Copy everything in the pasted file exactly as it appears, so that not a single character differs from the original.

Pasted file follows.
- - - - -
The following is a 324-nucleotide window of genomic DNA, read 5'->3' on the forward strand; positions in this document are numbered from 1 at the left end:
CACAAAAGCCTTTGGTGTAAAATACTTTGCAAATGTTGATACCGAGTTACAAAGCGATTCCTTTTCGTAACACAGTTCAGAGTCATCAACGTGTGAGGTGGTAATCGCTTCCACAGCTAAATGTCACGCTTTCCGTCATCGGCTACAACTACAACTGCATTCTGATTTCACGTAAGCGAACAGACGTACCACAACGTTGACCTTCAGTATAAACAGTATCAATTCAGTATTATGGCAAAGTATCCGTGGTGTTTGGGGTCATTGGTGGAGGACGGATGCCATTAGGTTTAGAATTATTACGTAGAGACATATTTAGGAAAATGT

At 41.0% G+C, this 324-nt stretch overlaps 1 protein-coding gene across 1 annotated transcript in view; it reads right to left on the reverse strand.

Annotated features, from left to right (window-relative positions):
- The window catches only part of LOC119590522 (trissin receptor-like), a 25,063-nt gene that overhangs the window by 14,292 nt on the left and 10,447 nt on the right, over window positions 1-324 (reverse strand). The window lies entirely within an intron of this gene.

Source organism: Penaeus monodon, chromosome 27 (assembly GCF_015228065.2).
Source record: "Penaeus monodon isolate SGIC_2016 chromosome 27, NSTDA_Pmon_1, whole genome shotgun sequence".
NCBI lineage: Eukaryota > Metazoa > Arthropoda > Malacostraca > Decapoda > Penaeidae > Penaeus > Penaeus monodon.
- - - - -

The following is a 324-nucleotide window of genomic DNA, read 5'->3' on the forward strand; positions in this document are numbered from 1 at the left end:
CACAAAAGCCTTTGGTGTAAAATACTTTGCAAATGTTGATACCGAGTTACAAAGCGATTCCTTTTCGTAACACAGTTCAGAGTCATCAACGTGTGAGGTGGTAATCGCTTCCACAGCTAAATGTCACGCTTTCCGTCATCGGCTACAACTACAACTGCATTCTGATTTCACGTAAGCGAACAGACGTACCACAACGTTGACCTTCAGTATAAACAGTATCAATTCAGTATTATGGCAAAGTATCCGTGGTGTTTGGGGTCATTGGTGGAGGACGGATGCCATTAGGTTTAGAATTATTACGTAGAGACATATTTAGGAAAATGT

At 41.0% G+C, this 324-nt stretch overlaps 1 protein-coding gene across 1 annotated transcript in view; it reads right to left on the reverse strand.

Annotated features, from left to right (window-relative positions):
- The window catches only part of LOC119590522 (trissin receptor-like), a 25,063-nt gene that overhangs the window by 14,292 nt on the left and 10,447 nt on the right, over window positions 1-324 (reverse strand). The window lies entirely within an intron of this gene.

Source organism: Penaeus monodon, chromosome 27 (assembly GCF_015228065.2).
Source record: "Penaeus monodon isolate SGIC_2016 chromosome 27, NSTDA_Pmon_1, whole genome shotgun sequence".
NCBI lineage: Eukaryota > Metazoa > Arthropoda > Malacostraca > Decapoda > Penaeidae > Penaeus > Penaeus monodon.